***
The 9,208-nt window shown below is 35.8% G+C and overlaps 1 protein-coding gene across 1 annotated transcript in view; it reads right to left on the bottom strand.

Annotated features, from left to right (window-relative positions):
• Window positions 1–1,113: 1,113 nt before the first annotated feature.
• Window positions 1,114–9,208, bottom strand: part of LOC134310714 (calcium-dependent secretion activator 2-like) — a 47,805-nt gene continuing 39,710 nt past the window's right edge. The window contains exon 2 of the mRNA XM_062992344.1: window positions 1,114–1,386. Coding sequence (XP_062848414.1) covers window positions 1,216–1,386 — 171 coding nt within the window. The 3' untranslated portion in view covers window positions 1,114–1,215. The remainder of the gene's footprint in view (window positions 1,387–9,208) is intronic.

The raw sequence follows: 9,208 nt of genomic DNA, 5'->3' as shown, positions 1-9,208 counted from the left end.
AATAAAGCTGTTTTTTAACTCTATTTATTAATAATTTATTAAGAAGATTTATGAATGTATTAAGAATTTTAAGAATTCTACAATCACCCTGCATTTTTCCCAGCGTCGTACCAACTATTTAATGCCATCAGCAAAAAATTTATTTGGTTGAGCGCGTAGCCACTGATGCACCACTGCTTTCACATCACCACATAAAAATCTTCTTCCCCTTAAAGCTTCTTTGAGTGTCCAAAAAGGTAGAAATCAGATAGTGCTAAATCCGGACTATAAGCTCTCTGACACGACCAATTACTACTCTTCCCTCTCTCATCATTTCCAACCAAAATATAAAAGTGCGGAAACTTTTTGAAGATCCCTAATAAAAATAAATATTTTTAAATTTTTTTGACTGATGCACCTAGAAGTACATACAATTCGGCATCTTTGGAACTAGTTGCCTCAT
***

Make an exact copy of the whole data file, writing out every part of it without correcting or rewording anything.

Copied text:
The 9,208-nt window shown below is 35.8% G+C and overlaps 1 protein-coding gene across 1 annotated transcript in view; it reads right to left on the bottom strand.

Annotated features, from left to right (window-relative positions):
• Window positions 1–1,113: 1,113 nt before the first annotated feature.
• Window positions 1,114–9,208, bottom strand: part of LOC134310714 (calcium-dependent secretion activator 2-like) — a 47,805-nt gene continuing 39,710 nt past the window's right edge. The window contains exon 2 of the mRNA XM_062992344.1: window positions 1,114–1,386. Coding sequence (XP_062848414.1) covers window positions 1,216–1,386 — 171 coding nt within the window. The 3' untranslated portion in view covers window positions 1,114–1,215. The remainder of the gene's footprint in view (window positions 1,387–9,208) is intronic.

The raw sequence follows: 9,208 nt of genomic DNA, 5'->3' as shown, positions 1-9,208 counted from the left end.
AATAAAGCTGTTTTTTAACTCTATTTATTAATAATTTATTAAGAAGATTTATGAATGTATTAAGAATTTTAAGAATTCTACAATCACCCTGCATTTTTCCCAGCGTCGTACCAACTATTTAATGCCATCAGCAAAAAATTTATTTGGTTGAGCGCGTAGCCACTGATGCACCACTGCTTTCACATCACCACATAAAAATCTTCTTCCCCTTAAAGCTTCTTTGAGTGTCCAAAAAGGTAGAAATCAGATAGTGCTAAATCCGGACTATAAGCTCTCTGACACGACCAATTACTACTCTTCCCTCTCTCATCATTTCCAACCAAAATATAAAAGTGCGGAAACTTTTTGAAGATCCCTAATAAAAATAAATATTTTTAAATTTTTTTGACTGATGCACCTAGAAGTACATACAATTCGGCATCTTTGGAACTAGTTGCCTCAT